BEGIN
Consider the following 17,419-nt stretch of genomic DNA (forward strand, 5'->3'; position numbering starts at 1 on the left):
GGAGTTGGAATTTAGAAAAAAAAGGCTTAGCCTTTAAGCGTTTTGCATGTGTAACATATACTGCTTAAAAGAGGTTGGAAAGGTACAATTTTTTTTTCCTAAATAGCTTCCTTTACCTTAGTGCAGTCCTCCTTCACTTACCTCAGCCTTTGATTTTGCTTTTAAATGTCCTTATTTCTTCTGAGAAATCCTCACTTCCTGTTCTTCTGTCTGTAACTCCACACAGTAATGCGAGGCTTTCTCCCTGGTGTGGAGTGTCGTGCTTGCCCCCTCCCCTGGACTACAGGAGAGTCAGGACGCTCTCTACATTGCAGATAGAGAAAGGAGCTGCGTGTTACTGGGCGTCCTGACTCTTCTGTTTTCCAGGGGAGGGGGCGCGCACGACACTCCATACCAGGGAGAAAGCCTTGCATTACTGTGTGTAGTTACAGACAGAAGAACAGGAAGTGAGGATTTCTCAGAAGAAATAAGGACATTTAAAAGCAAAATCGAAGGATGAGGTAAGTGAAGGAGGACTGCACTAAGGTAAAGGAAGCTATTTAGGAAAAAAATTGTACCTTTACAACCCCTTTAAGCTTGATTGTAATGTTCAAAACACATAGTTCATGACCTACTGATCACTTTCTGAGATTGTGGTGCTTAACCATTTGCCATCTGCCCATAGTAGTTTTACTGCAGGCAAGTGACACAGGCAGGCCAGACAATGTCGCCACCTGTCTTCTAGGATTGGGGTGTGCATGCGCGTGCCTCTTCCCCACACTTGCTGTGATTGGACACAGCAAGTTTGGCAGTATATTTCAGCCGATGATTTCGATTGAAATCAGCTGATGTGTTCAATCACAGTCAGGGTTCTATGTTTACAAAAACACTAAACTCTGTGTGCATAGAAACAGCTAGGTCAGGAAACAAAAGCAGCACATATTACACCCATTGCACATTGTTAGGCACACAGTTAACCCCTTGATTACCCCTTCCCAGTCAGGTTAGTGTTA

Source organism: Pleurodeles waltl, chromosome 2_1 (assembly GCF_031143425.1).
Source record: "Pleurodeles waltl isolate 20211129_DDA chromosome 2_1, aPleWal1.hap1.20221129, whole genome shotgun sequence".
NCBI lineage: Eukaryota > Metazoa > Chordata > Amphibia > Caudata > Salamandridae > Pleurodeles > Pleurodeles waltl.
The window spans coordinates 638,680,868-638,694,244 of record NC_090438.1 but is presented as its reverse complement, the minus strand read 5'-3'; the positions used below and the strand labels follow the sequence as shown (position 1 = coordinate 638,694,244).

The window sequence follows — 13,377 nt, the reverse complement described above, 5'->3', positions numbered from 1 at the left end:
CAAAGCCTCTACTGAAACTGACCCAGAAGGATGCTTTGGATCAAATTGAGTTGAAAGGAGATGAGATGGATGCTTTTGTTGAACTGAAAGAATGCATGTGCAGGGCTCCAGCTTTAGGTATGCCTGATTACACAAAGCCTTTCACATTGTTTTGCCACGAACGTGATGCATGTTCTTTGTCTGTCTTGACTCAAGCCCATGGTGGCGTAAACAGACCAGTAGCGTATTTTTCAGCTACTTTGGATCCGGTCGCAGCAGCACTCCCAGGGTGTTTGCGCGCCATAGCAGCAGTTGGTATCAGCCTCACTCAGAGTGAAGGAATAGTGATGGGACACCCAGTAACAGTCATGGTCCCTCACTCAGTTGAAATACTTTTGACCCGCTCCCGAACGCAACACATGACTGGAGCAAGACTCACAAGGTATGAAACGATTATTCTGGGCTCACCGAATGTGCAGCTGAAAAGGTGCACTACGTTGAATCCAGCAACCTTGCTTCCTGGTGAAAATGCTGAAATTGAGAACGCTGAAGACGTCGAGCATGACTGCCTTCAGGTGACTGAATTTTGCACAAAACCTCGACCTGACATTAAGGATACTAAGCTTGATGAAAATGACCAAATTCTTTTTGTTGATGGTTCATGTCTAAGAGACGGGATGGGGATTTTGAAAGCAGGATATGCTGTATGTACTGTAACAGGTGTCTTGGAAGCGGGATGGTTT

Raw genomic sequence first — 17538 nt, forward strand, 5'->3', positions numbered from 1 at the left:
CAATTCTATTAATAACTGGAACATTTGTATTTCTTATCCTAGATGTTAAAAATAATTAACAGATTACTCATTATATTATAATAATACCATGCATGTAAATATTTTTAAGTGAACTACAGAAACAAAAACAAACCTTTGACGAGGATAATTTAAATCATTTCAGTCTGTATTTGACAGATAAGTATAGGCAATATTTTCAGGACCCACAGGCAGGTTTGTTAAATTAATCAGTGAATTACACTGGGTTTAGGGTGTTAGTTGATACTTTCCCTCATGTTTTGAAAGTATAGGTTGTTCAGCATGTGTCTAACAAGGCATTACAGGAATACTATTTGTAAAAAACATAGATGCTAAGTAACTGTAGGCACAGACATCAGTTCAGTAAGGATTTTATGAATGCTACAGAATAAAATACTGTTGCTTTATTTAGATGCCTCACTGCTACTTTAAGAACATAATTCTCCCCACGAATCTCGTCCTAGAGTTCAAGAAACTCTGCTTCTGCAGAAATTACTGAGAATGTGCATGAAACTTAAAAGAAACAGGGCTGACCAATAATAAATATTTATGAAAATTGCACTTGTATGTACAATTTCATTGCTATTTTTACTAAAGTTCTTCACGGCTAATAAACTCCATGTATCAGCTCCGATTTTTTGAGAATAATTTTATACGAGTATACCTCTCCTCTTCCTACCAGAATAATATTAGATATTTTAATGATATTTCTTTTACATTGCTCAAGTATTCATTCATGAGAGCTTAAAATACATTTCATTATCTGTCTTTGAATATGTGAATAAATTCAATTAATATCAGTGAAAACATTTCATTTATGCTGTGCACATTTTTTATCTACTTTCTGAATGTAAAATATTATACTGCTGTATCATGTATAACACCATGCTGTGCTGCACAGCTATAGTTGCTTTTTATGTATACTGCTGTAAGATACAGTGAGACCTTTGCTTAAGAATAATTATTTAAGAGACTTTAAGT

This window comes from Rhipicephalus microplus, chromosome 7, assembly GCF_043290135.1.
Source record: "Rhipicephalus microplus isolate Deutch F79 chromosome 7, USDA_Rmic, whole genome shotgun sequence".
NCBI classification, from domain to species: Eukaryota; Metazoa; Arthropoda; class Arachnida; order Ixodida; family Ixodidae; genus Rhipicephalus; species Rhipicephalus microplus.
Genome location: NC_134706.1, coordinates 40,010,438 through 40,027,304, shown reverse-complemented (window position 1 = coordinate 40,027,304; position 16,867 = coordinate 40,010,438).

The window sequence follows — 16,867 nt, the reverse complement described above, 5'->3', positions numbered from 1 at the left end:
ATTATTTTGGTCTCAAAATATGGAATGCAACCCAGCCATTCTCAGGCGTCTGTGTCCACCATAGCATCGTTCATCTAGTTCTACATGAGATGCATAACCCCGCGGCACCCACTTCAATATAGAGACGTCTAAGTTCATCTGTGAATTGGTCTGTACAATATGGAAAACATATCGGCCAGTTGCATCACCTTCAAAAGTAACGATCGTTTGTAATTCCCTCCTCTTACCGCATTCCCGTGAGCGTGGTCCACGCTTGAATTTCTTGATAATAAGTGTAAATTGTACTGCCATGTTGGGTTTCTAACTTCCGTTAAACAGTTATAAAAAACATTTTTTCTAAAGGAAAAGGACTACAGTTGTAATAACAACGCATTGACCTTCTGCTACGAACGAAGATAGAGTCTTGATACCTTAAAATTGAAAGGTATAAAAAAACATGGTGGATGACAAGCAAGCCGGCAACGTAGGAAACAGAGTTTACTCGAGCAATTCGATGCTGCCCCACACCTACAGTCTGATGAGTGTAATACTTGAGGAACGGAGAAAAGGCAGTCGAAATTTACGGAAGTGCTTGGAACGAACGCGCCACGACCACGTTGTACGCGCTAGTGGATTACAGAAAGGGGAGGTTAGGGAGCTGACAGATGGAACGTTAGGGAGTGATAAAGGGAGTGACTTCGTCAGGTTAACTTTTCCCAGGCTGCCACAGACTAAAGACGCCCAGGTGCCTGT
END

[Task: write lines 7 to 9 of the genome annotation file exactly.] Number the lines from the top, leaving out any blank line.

The window sequence follows — 13,377 nt, the reverse complement described above, 5'->3', positions numbered from 1 at the left end:
CAAAGCCTCTACTGAAACTGACCCAGAAGGATGCTTTGGATCAAATTGAGTTGAAAGGAGATGAGATGGATGCTTTTGTTGAACTGAAAGAATGCATGTGCAGGGCTCCAGCTTTAGGTATGCCTGATTACACAAAGCCTTTCACATTGTTTTGCCACGAACGTGATGCATGTTCTTTGTCTGTCTTGACTCAAGCCCATGGTGGCGTAAACAGACCAGTAGCGTATTTTTCAGCTACTTTGGATCCGGTCGCAGCAGCACTCCCAGGGTGTTTGCGCGCCATAGCAGCAGTTGGTATCAGCCTCACTCAGAGTGAAGGAATAGTGATGGGACACCCAGTAACAGTCATGGTCCCTCACTCAGTTGAAATACTTTTGACCCGCTCCCGAACGCAACACATGACTGGAGCAAGACTCACAAGGTATGAAACGATTATTCTGGGCTCACCGAATGTGCAGCTGAAAAGGTGCACTACGTTGAATCCAGCAACCTTGCTTCCTGGTGAAAATGCTGAAATTGAGAACGCTGAAGACGTCGAGCATGACTGCCTTCAGGTGACTGAATTTTGCACAAAACCTCGACCTGACATTAAGGATACTAAGCTTGATGAAAATGACCAAATTCTTTTTGTTGATGGTTCATGTCTAAGAGACGGGATGGGGATTTTGAAAGCAGGATATGCTGTATGTACTGTAACAGGTGTCTTGGAAGCGGGATGGTTT

Raw genomic sequence first — 17538 nt, forward strand, 5'->3', positions numbered from 1 at the left: